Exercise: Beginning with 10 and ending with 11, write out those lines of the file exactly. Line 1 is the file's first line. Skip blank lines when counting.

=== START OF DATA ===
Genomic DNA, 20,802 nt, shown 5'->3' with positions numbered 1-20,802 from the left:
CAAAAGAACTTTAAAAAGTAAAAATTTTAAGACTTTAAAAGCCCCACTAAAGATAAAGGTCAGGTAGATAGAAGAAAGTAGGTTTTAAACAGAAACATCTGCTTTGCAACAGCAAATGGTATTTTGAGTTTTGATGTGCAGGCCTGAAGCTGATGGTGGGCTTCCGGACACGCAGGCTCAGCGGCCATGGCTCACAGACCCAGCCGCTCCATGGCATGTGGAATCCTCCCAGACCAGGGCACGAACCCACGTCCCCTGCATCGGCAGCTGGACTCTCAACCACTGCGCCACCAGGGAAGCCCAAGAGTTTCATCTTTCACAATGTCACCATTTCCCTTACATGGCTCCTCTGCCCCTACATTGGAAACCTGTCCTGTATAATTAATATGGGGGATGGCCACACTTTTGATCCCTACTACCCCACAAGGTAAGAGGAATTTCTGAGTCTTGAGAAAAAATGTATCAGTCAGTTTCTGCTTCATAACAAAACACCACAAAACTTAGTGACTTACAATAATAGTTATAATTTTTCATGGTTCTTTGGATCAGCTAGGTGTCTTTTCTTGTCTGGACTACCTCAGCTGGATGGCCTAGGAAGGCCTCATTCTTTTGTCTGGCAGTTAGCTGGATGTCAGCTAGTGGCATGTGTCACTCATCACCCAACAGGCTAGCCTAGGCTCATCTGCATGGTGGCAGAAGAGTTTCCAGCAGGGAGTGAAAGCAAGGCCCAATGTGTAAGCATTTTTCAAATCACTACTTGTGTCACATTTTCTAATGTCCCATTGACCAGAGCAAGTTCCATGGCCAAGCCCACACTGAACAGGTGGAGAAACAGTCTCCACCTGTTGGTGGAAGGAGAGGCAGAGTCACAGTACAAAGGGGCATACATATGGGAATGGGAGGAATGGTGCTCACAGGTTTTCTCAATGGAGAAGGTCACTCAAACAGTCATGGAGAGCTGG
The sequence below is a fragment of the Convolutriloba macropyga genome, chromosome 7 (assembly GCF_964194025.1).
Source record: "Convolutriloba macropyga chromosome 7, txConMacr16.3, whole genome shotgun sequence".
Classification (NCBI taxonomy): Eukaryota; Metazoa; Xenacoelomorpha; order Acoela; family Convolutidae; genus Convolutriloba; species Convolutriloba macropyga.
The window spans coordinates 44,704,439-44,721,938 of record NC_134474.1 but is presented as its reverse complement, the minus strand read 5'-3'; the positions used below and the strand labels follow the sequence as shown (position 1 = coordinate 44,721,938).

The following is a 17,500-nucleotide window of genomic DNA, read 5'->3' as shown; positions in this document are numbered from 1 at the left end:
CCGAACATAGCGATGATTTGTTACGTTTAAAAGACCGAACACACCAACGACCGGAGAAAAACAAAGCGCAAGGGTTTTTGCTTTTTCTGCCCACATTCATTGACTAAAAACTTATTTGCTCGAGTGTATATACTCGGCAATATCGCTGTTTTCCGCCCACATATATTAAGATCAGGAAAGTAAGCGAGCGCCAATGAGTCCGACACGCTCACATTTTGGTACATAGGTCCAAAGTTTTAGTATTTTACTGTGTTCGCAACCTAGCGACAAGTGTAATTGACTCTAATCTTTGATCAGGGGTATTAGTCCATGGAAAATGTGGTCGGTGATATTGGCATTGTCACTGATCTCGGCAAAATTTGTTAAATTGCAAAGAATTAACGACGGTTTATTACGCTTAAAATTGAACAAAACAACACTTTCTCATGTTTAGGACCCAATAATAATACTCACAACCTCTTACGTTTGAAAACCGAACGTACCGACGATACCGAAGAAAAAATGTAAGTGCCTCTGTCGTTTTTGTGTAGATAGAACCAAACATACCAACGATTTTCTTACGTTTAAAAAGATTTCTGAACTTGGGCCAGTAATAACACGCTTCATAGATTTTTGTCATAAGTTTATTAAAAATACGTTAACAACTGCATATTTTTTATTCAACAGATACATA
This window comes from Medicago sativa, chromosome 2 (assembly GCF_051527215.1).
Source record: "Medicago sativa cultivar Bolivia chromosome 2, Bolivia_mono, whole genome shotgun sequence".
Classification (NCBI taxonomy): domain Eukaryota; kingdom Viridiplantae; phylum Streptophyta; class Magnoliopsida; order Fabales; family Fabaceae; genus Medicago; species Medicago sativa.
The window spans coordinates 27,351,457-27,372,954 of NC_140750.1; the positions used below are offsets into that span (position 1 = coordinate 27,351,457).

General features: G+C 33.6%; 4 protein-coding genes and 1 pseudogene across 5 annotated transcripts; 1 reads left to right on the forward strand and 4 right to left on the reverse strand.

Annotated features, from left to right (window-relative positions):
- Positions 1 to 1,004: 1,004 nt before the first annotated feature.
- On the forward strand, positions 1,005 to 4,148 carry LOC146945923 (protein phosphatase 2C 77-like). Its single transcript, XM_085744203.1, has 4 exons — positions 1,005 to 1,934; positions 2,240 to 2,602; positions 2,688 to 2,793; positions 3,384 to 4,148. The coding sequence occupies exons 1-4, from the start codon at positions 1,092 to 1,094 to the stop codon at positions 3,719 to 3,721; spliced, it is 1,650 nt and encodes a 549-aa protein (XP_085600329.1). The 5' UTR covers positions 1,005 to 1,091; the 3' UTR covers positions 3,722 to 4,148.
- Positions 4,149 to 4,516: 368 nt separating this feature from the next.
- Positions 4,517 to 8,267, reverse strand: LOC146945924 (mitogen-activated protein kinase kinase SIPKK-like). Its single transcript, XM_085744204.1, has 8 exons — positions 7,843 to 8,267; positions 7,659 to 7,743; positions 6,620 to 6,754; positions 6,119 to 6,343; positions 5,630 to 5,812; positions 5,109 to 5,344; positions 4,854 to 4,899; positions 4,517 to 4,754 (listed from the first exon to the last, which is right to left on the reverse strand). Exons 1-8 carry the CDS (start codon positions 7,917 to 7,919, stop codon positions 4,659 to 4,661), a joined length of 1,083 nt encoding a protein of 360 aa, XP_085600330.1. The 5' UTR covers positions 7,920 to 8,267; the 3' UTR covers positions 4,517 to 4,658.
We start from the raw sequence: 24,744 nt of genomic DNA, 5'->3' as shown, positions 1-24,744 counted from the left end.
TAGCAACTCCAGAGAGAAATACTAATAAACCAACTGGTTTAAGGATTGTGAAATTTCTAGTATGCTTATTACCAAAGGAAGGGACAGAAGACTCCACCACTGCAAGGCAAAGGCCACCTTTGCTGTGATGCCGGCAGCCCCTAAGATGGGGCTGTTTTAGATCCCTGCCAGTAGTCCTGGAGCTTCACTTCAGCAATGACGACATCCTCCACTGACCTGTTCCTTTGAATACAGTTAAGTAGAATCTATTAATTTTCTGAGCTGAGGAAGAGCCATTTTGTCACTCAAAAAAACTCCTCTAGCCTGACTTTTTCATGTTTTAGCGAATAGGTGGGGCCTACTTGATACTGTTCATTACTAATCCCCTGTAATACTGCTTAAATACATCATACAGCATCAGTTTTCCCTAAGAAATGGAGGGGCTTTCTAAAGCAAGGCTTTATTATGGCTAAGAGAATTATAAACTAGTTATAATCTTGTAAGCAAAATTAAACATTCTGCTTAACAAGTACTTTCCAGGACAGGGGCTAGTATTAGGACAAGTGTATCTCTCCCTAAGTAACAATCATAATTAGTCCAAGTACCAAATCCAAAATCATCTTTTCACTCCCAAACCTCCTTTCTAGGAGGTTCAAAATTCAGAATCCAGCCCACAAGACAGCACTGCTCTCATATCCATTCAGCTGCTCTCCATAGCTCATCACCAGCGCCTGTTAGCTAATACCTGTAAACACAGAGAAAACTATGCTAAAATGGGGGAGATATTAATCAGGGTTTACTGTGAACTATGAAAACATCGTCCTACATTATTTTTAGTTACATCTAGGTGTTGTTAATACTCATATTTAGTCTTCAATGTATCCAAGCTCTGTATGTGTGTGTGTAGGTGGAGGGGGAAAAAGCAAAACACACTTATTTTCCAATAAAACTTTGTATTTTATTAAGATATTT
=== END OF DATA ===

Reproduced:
Source record: "Medicago sativa cultivar Bolivia chromosome 2, Bolivia_mono, whole genome shotgun sequence".
Classification (NCBI taxonomy): domain Eukaryota; kingdom Viridiplantae; phylum Streptophyta; class Magnoliopsida; order Fabales; family Fabaceae; genus Medicago; species Medicago sativa.